If you’re like many business leaders, the last few months of the year mean a busy, hectic schedule. Along with the holidays, wrapping up year-end projects and planning for the New Year ahead, most businesses also throw in employee reviews. The process of evaluating employees on their performance and development can feel stressful and ineffective to managers and employees alike, but it doesn’t have to.
Having in-depth conversations about how employees are doing in their roles, what they’re doing right, areas they can improve upon, and goals for the next year can be very rewarding for everyone involved. It just comes down to how you approach it. Ideally, this type of conversation shouldn’t be limited to one day out of 365.
Clarify the Objective
Communicate why you’re having this meeting. Michael Beer, chairman of TruePoint, believes that performance evaluations and compensation discussions should be completely separate. “You can’t get someone to really listen and try to learn about what they can do to change or problem solve when they know the meeting is about what their bonus is,” Beer told Inc.com. Having clear objectives for the meeting will also enable you and the employee to properly prepare, as well as help the employee enter the conversation with the right expectation.
Take Time to Prepare
While it may not seem like a top priority, preparing for your employee’s review shouldn’t be a last-minute afterthought. “Year-end evaluations aren’t just a one-time, one-hour meeting, but something to substantively prepare for,” according to Psychology Today. “Significant thought should go into it.” Set aside time to review the employee’s previous evaluations, list of completed projects, and any feedback you’ve received about that employee from co-workers, management or customers.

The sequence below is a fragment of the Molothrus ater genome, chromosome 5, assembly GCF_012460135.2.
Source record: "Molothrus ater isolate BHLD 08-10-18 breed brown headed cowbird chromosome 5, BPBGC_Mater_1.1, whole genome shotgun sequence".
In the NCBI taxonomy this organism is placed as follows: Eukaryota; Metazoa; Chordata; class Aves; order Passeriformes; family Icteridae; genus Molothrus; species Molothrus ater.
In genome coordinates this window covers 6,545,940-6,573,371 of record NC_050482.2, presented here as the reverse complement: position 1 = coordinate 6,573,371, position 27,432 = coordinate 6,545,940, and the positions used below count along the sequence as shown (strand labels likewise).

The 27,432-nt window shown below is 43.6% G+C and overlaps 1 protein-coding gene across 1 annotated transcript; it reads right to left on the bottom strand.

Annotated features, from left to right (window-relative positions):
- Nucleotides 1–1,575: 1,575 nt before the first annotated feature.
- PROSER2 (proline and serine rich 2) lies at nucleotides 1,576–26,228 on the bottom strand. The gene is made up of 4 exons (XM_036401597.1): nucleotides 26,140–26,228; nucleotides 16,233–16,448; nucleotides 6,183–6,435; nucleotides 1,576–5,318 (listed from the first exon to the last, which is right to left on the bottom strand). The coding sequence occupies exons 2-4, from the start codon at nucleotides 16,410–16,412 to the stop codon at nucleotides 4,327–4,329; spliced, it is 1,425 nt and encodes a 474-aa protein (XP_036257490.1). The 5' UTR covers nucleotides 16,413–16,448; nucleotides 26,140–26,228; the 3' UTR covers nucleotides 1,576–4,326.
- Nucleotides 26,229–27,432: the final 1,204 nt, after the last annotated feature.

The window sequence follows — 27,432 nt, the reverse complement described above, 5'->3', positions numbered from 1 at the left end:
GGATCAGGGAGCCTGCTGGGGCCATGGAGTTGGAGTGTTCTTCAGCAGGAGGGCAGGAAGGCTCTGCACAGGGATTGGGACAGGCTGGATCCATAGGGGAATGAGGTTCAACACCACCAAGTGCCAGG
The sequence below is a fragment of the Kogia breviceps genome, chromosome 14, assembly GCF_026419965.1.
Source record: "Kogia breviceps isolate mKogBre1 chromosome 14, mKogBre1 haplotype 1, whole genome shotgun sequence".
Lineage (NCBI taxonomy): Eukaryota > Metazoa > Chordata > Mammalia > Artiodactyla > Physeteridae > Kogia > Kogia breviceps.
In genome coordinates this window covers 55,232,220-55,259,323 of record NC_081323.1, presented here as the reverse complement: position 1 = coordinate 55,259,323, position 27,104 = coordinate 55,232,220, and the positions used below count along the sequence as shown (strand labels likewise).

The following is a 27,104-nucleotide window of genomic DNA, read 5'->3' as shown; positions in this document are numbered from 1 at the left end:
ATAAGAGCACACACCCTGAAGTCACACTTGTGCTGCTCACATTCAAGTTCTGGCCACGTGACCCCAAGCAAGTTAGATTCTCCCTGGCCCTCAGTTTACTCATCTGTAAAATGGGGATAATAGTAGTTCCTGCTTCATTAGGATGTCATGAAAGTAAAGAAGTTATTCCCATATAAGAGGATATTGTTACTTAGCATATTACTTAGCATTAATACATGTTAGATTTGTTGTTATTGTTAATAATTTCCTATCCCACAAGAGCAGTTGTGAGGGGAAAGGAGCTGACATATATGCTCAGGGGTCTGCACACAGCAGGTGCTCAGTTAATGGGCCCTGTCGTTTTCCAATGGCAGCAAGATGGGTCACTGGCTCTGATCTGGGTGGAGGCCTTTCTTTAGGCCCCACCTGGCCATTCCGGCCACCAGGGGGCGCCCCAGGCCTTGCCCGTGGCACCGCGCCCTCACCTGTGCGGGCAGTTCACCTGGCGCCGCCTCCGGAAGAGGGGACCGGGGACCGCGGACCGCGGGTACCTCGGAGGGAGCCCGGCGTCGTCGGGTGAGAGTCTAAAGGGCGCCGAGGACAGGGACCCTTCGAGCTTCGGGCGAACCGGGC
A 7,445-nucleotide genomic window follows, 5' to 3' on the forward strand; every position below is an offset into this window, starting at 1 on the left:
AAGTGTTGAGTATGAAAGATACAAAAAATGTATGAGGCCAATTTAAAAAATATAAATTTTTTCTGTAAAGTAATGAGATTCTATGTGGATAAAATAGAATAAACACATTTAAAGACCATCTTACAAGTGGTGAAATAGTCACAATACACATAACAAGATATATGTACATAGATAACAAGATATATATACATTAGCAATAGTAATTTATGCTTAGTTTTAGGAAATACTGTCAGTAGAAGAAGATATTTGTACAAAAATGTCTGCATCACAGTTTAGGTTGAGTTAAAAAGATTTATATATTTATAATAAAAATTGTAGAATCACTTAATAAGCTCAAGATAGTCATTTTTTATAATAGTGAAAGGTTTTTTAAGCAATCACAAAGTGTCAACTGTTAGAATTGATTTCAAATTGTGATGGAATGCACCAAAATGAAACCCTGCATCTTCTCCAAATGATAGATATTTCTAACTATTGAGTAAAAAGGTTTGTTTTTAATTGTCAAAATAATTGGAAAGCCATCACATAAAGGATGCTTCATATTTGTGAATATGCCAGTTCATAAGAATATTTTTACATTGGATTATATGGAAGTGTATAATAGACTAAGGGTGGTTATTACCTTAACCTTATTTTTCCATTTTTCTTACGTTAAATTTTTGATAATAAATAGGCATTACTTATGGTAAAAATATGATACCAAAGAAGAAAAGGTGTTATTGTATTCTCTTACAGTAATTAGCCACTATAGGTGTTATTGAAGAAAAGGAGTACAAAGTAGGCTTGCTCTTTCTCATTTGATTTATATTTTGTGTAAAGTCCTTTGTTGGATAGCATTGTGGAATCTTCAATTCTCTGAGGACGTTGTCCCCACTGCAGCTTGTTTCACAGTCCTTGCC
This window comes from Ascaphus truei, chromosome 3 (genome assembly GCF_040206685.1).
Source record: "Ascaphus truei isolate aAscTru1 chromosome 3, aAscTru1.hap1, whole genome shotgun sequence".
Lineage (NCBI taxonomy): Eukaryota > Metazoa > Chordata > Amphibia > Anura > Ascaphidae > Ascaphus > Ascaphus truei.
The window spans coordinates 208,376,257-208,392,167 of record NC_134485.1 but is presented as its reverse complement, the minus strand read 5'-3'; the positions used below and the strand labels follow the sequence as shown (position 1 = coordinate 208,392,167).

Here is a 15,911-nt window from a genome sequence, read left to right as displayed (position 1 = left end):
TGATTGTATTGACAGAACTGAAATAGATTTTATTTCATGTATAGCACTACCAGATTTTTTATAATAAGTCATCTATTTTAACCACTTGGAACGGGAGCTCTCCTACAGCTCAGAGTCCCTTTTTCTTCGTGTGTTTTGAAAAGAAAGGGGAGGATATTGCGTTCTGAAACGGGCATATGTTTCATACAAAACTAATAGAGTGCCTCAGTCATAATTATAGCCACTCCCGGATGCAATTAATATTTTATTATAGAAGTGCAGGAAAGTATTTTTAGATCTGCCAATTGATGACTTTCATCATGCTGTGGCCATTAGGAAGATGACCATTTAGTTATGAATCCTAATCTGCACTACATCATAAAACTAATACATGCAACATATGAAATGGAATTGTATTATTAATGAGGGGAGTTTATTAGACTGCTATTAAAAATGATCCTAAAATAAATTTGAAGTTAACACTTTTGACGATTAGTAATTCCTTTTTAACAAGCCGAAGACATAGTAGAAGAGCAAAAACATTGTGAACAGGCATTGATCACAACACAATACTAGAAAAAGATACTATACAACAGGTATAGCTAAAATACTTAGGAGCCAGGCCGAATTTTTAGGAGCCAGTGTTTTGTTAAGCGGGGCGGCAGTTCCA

Make It a Dialogue
The most effective evaluation meetings are those that involve two-way communication, with both the manager and employee sharing and listening. One way to initiate a healthy dialogue is to ask employees to prepare for the review as well. This prompts them to consider their performance and think back over the past year, which means they’ll have more to share when you meet with them. Falcone recommends asking employees to consider specific questions and bring their answers to the meeting: “How have you done?’ ‘What can I do as your supervisor to build your skills?’ ‘What will your goals be for the next year, and what are the measurable outcomes of these goals?’” He says that while generally 70 percent of employees will give basic answers and 10 percent won’t respond, 20 percent will “go wild.” That 20 percent represents your top performers and easily identifies the employees you want to engage the most.
Every business leader would like to enter the new year with motivated employees who have plans to succeed. And end-of-the-year employee reviews can result in just that. You simply need to take the time to ensure the process is effective, efficient, and engaging. It could make all the difference in how successful your business is in the new year.
Connie Druliner, Franchise Owner
Express Employment Professionals
61379 S Highway 97
Bend, OR 97702-2105